Awake late tonight for whatever reason. It may be the thousand things going through my mind and heart. It may be the bout of depression I can’t seem to shake. It may even be the Jittery Joe’s pourover I had earlier! Either way, since I’m up, I might as well share a little Unwind.

Here’s what’s rattling around in my head tonight…

  • We did The Golden Rule part of the Sermon on the Mount series today. Pretty brief. (We beat the Catholics and the Sovereign Grace folks out of church!)
  • The Golden Rule has its counterparts in almost every major religious tradition.
  • While on the surface, they look the same as Jesus’s teaching, there is a powerful difference in the way Jesus expresses this principle and the way the other traditions do.
  • Jesus’s command is positive, proactive, comprehensive, and sensitive. The others, by and large, are expressed negatively, they entail avoiding behavior, they pick and choose the situations in which the principle is applied, and there is virtually no risk for the person who chooses or neglects the principle.
  • I started the “big” Sermon on the Mount series the Sunday after Easter. It looks like we’ll wrap it up on September 20. That’ll be 24 weeks.
  • I love these long series because they help me stay focused on the material at hand. They also give me an idea of where my preparation needs to be.
  • I don’t like the long series so much because they tend to drag a little toward the end. I feel sometimes as though I’m belaboring the point. I also don’t like them because they end. And I have to figure out what’s coming next.
  • Oh…I said this before but it’s worth repeating: Isn’t it amazing how we think our 24-week explanation is more important and powerful than the original words, expressed in a few minutes by Jesus? Go figure.
  • I may be adding yet another side gig. Completed the application and a pre-hiring assessment. The assessment was pretty much a major stressor. (No, no, not this guy!)
  • Re-reading Henri J.M. Nouwen’s In the Name of Jesus. This little book is full of big ol’ “ouches.”
  • I’m wondering about the ways I and our church are involved (or not involved, as the case may be!) in the real life of our community. We have to work on that. And pronto!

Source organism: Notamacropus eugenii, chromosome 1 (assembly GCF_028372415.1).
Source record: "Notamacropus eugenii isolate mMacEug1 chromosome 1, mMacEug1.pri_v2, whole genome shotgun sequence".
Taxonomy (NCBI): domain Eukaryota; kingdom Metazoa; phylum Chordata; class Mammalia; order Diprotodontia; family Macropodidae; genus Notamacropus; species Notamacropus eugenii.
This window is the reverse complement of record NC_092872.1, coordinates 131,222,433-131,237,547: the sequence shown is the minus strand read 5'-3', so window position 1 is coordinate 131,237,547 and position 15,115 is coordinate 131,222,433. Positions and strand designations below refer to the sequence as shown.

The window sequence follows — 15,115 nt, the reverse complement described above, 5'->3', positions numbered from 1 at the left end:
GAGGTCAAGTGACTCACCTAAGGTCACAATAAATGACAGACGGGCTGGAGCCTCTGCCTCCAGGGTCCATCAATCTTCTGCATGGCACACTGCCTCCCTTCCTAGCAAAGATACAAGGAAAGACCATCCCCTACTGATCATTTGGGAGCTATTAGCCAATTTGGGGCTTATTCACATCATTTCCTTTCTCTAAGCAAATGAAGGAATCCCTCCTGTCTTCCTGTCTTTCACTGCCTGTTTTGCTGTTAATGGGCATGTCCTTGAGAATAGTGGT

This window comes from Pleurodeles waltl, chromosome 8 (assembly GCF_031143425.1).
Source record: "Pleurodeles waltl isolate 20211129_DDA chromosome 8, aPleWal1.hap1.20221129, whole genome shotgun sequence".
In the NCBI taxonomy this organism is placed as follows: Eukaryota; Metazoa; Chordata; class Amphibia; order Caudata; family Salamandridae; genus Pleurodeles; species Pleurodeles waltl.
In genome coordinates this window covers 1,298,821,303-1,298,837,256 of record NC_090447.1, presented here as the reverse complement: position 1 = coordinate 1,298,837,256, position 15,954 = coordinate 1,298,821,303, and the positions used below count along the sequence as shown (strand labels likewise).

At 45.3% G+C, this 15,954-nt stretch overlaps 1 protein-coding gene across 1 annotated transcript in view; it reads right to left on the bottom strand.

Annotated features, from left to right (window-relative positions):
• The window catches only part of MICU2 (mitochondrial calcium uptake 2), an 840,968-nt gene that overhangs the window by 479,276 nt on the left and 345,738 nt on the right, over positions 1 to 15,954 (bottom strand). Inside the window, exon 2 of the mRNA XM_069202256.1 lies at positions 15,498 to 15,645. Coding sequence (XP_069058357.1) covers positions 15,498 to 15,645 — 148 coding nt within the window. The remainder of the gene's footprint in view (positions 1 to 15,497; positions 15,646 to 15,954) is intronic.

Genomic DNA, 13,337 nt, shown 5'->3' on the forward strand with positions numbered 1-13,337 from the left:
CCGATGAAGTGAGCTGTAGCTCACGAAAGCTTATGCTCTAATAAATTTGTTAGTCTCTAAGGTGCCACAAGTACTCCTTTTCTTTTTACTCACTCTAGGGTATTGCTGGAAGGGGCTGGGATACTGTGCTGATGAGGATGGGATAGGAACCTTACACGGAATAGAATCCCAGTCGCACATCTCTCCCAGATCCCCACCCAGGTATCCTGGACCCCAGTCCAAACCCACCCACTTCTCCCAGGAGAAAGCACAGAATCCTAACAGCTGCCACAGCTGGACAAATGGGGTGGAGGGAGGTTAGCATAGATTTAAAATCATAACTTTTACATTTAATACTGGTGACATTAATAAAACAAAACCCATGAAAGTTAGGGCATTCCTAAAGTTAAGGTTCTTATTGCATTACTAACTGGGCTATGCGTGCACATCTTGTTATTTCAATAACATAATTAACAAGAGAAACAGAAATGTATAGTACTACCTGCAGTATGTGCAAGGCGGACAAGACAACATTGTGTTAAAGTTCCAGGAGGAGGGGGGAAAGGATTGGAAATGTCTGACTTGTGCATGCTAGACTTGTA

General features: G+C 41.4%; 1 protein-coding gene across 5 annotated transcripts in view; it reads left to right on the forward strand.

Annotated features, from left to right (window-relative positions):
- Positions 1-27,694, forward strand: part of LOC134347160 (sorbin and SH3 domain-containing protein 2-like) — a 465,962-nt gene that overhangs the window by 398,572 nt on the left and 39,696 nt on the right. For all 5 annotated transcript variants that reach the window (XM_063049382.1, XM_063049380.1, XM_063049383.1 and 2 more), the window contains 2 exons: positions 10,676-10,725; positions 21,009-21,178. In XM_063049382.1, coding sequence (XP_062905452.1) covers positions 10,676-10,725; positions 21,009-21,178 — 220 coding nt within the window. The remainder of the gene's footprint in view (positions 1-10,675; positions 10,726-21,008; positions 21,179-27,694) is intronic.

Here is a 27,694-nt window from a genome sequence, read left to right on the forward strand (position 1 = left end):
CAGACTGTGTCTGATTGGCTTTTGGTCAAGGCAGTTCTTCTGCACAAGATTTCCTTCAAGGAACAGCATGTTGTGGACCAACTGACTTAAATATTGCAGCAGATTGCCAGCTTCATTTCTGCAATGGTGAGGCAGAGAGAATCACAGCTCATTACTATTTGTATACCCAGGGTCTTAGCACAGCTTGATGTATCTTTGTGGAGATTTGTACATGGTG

• To all a good night!

School Days (for lack of a better title)…

Class Clown

Vernon Barford School via Compfight

I like to think I was too busy learning to be bothered with school. But looking back, I have to admit it may look like I was too undisciplined and too unmotivated. The truth is I was afraid. I was afraid of failing. And I was even more afraid of succeeding.

I don’t remember a time when I wasn’t reading. As a first grader, I was reading the fifth-grade reading book. By myself at a table in the classroom. I seem to remember my teacher, Miss Peggy, talking with my mom about moving me up a grade because of my reading. My mom demurred, arguing that my other academic and social skills were not as advanced as my reading. She may have been right.

By third grade, I had discovered girls and a love for writing. Mrs. Kight’s third grade classroom was world headquarters for the periodical Odd Sane Dog, a handwritten, hand-copied, and hand-distributed counter-culture newsletter. Well, it was as counter-culture as possible for a third grader in southeast Georgia. But there also was Molly Cannon in the third grade.

Oh, Molly.

Good golly, indeed.

I fell hard for Molly. Too bad for me, she didn’t give me the time of day. I guess the OSD was too out there for her.

In the fifth grade, I discovered the power of getting other people’s attention. There was the time I got sent to the principal’s office for talking too much about our Little League game from the day before. The principal had a novel way of dealing with loquacious fifth-graders. He made us sit out on a bench in front of his office with white adhesive tape crossed over our mouths. Imagine the looks we got as our colleagues passed by on the way to recess or lunch or wherever. Funny, ha ha! Imagine the look I got from my mom (who worked in the school office by this time) when she saw me like that!

As a seventh-grader, I became a published poet. No, for real.